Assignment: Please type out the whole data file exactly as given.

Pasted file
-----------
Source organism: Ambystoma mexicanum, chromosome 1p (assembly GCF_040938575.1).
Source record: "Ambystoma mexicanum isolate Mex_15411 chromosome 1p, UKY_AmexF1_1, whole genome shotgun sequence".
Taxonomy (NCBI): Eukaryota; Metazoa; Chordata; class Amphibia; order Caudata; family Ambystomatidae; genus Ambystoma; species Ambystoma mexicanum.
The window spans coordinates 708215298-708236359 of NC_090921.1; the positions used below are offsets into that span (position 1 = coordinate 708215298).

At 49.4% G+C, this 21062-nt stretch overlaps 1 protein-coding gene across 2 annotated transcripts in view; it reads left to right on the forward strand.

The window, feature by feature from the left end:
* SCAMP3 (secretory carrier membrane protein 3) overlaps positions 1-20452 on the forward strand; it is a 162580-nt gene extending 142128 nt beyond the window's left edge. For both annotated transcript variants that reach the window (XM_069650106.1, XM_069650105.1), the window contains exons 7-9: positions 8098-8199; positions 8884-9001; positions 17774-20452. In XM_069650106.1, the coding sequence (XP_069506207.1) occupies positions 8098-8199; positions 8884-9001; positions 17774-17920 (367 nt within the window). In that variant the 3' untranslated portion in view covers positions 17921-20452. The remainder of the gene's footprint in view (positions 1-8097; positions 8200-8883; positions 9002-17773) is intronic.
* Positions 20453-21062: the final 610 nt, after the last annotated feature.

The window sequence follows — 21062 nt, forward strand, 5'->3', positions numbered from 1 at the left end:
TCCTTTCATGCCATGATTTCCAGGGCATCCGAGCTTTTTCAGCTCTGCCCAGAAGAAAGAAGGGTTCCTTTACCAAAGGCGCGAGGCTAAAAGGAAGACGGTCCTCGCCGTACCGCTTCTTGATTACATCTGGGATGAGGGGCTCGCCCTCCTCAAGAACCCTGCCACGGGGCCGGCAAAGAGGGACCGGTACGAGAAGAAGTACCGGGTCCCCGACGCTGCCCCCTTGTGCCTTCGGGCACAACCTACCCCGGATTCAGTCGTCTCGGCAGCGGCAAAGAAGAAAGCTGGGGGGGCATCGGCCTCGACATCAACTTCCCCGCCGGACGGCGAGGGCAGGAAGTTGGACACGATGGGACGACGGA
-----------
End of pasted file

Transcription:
Source organism: Ambystoma mexicanum, chromosome 1p (assembly GCF_040938575.1).
Source record: "Ambystoma mexicanum isolate Mex_15411 chromosome 1p, UKY_AmexF1_1, whole genome shotgun sequence".
Taxonomy (NCBI): Eukaryota; Metazoa; Chordata; class Amphibia; order Caudata; family Ambystomatidae; genus Ambystoma; species Ambystoma mexicanum.
The window spans coordinates 708215298-708236359 of NC_090921.1; the positions used below are offsets into that span (position 1 = coordinate 708215298).

At 49.4% G+C, this 21062-nt stretch overlaps 1 protein-coding gene across 2 annotated transcripts in view; it reads left to right on the forward strand.

The window, feature by feature from the left end:
* SCAMP3 (secretory carrier membrane protein 3) overlaps positions 1-20452 on the forward strand; it is a 162580-nt gene extending 142128 nt beyond the window's left edge. For both annotated transcript variants that reach the window (XM_069650106.1, XM_069650105.1), the window contains exons 7-9: positions 8098-8199; positions 8884-9001; positions 17774-20452. In XM_069650106.1, the coding sequence (XP_069506207.1) occupies positions 8098-8199; positions 8884-9001; positions 17774-17920 (367 nt within the window). In that variant the 3' untranslated portion in view covers positions 17921-20452. The remainder of the gene's footprint in view (positions 1-8097; positions 8200-8883; positions 9002-17773) is intronic.
* Positions 20453-21062: the final 610 nt, after the last annotated feature.

The window sequence follows — 21062 nt, forward strand, 5'->3', positions numbered from 1 at the left end:
TCCTTTCATGCCATGATTTCCAGGGCATCCGAGCTTTTTCAGCTCTGCCCAGAAGAAAGAAGGGTTCCTTTACCAAAGGCGCGAGGCTAAAAGGAAGACGGTCCTCGCCGTACCGCTTCTTGATTACATCTGGGATGAGGGGCTCGCCCTCCTCAAGAACCCTGCCACGGGGCCGGCAAAGAGGGACCGGTACGAGAAGAAGTACCGGGTCCCCGACGCTGCCCCCTTGTGCCTTCGGGCACAACCTACCCCGGATTCAGTCGTCTCGGCAGCGGCAAAGAAGAAAGCTGGGGGGGCATCGGCCTCGACATCAACTTCCCCGCCGGACGGCGAGGGCAGGAAGTTGGACACGATGGGACGACGGA